If Versie Johnson had blocked Puckett’s access to his gun, the shooters must have been the other two officers: Berry and Hopkins. If my beloved grandfather Oury Berry did not kill Johnson, he had certainly tried.
Yet the Prentiss Headlight story was also confusing. Sitting at a small table beside the big plate glass window at the newspaper office, I struggled desperately to make sense of the words. The paper called the crowd gathered at the jail “large but orderly,” which begged the question of why it was necessary to quote my grandfather Sheriff Berry insisting that “at no time was the situation out of control.” The Headlight article also constructed an impossibly compressed timeline. Somehow, the journalist alleged, a long list of actions had taken place between nine in the morning and sometime the same afternoon: the rape, the injured pregnant woman’s walk into town in the heat to locate her husband, the couple’s trip together to the courthouse to speak to my grandfather, the manhunt to find Johnson, some unexplained process in which the woman confirmed her attacker’s identity, Johnson’s jailing, his decision to ask the sheriff to take him back to the Lipsey farm, the highway patrolmen coming to Prentiss to help, and the drive back out to the scene of the crime.
What worried me the most, however, was the newspaper’s claim that Johnson, a Black man accused of raping a white woman in prime lynching territory, had asked to be taken out of the jail, through that crowd, and out into the countryside.
The Headlight’s account of Versie Johnson’s death upended what I thought I knew about my grandfather and left me with a feeling of cold horror. But it was clear that neither my mother nor the Headlight had described what really happened to Versie Johnson.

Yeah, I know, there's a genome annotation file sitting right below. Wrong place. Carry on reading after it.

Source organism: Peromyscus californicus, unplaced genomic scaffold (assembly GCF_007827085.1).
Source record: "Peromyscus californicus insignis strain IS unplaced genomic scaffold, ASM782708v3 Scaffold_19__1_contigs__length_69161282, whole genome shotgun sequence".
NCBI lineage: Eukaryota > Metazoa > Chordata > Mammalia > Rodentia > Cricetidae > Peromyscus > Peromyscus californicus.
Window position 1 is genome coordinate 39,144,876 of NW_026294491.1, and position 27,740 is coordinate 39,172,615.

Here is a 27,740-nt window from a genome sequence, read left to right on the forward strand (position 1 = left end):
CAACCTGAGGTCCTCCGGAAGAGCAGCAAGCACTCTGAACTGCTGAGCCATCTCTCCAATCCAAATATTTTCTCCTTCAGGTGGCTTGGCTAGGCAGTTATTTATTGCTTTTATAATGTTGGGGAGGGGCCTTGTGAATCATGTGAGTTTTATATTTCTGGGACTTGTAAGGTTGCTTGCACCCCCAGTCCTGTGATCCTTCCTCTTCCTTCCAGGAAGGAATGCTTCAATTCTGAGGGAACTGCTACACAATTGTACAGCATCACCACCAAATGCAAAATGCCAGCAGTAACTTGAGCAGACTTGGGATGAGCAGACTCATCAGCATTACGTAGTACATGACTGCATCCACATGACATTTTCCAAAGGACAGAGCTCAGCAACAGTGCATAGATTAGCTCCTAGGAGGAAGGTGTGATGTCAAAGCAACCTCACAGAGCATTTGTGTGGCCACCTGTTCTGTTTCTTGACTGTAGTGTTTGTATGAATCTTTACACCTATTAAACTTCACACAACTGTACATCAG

On shaking legs I walked the block and a half from the newspaper office back to my grandmother’s house. I showed her the photocopy of the Headlight article, repeated my mom’s version of the story, and asked her what she knew.
My grandmother said she did not remember anything about Johnson’s killing.
Even then, I understood that her answer was a lie.
Over the next few years, I turned my dissertation into a prizewinning book about the history of southern segregation, lynching, and white supremacy and took a job as a professor at the University of Virginia. I taught southern history, even as I ran away from my own family’s past. But I never forgot that Prentiss Headlight article.
My reluctance to dig into my mom’s cherished story, and the things that I discovered when I finally did, taught me a great deal: about my grandparents, about the world that produced them, and about the deep and still often unacknowledged history of white supremacy in America—a legacy with which, as my own family shows, we are only just beginning to engage.
Excerpted from In the Pines: A Lynching, a Lie, a Reckoning by Grace Elizabeth Hale. Copyright © 2023. Available from Little, Brown and Company, an imprint of Hachette Book Group, Inc.